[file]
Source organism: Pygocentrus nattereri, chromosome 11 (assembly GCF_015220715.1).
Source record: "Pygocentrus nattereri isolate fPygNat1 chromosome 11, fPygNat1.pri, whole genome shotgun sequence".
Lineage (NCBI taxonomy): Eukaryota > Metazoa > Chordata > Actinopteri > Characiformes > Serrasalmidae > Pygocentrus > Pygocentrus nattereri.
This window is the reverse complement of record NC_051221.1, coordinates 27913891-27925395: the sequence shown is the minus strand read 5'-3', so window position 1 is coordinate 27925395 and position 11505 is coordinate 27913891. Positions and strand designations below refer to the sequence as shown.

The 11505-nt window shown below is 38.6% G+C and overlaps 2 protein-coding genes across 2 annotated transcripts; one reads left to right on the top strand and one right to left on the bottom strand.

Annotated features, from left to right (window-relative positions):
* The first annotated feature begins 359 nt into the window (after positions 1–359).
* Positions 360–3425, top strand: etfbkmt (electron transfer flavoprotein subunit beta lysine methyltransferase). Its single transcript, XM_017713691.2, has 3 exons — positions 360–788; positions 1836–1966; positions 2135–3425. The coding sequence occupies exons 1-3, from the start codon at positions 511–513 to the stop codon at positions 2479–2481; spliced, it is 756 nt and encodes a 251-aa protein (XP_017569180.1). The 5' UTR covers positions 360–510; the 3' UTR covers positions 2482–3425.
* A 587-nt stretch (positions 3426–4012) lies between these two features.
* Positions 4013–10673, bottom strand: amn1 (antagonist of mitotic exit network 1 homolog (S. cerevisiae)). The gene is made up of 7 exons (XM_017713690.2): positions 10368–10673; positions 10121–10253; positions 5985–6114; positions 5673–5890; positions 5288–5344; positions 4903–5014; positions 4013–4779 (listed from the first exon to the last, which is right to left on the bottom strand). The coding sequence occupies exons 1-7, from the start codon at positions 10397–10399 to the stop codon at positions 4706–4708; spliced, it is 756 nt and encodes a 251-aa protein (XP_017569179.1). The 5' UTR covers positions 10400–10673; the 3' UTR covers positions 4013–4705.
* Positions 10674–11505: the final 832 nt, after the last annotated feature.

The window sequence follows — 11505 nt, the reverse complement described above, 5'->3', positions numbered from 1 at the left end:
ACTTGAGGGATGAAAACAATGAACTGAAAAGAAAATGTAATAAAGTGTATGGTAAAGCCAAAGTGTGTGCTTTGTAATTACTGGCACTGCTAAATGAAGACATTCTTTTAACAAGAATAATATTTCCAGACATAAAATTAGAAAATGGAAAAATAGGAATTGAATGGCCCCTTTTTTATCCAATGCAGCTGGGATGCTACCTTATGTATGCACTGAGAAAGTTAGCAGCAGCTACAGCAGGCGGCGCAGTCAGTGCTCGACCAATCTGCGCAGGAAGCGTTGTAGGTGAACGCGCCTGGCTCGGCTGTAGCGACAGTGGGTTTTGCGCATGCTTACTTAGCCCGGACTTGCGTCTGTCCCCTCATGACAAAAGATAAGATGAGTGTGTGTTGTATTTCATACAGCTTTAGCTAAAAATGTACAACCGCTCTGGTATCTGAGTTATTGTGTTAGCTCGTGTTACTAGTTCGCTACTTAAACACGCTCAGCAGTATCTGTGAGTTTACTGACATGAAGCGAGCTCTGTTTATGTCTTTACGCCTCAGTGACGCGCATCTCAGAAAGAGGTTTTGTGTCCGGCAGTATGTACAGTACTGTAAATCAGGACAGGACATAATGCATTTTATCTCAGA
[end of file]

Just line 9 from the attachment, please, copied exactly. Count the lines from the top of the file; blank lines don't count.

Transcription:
* A 587-nt stretch (positions 3426–4012) lies between these two features.